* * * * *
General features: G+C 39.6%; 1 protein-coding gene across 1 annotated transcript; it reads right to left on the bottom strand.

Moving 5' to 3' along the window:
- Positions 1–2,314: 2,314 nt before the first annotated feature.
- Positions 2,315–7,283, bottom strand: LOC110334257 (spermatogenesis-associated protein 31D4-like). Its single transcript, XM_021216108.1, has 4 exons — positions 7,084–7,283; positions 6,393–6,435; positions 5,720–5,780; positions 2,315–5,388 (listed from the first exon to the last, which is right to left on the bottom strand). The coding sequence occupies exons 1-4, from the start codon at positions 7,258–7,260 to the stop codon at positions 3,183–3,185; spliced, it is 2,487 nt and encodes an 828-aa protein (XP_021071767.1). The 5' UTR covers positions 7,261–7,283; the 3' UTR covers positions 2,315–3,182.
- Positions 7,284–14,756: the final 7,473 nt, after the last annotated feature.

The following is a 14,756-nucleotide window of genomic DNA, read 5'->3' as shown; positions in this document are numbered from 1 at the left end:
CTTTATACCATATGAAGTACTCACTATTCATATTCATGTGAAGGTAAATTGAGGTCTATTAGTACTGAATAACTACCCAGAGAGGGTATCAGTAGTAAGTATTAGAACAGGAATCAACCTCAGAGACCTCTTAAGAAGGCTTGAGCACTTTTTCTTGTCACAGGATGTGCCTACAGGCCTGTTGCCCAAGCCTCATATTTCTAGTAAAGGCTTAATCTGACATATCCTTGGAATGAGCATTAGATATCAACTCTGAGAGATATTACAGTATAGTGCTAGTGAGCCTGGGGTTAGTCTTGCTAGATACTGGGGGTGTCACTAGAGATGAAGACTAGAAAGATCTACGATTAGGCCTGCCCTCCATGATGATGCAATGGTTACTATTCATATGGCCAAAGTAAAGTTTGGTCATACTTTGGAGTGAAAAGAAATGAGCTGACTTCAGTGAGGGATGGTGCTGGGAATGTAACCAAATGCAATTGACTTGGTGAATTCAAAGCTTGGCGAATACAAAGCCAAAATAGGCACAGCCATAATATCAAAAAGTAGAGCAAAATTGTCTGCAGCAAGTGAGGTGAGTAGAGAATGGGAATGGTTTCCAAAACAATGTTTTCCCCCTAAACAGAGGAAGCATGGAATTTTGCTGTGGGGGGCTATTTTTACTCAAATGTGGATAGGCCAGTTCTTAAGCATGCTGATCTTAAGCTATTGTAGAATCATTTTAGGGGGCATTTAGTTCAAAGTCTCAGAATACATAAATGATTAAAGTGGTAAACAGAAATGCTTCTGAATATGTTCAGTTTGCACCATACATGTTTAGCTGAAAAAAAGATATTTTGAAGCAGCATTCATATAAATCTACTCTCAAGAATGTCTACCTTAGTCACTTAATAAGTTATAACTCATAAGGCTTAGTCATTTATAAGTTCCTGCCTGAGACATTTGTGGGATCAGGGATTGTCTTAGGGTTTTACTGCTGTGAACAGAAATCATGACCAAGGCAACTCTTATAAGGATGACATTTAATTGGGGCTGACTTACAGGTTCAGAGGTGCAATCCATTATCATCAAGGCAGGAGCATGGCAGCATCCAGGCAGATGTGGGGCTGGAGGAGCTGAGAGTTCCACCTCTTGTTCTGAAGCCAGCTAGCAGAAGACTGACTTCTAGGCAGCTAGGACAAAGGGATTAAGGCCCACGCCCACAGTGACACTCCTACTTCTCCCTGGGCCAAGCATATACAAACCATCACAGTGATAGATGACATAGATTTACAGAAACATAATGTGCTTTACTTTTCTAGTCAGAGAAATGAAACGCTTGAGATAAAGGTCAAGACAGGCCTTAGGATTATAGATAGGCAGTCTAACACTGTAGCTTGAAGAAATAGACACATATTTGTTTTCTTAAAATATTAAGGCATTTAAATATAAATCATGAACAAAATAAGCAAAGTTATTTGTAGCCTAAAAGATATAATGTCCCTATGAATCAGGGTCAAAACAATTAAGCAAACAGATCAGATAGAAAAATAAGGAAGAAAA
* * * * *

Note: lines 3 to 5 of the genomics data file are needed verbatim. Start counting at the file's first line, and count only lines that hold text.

- Positions 1–2,314: 2,314 nt before the first annotated feature.
- Positions 2,315–7,283, bottom strand: LOC110334257 (spermatogenesis-associated protein 31D4-like). Its single transcript, XM_021216108.1, has 4 exons — positions 7,084–7,283; positions 6,393–6,435; positions 5,720–5,780; positions 2,315–5,388 (listed from the first exon to the last, which is right to left on the bottom strand). The coding sequence occupies exons 1-4, from the start codon at positions 7,258–7,260 to the stop codon at positions 3,183–3,185; spliced, it is 2,487 nt and encodes an 828-aa protein (XP_021071767.1). The 5' UTR covers positions 7,261–7,283; the 3' UTR covers positions 2,315–3,182.
- Positions 7,284–14,756: the final 7,473 nt, after the last annotated feature.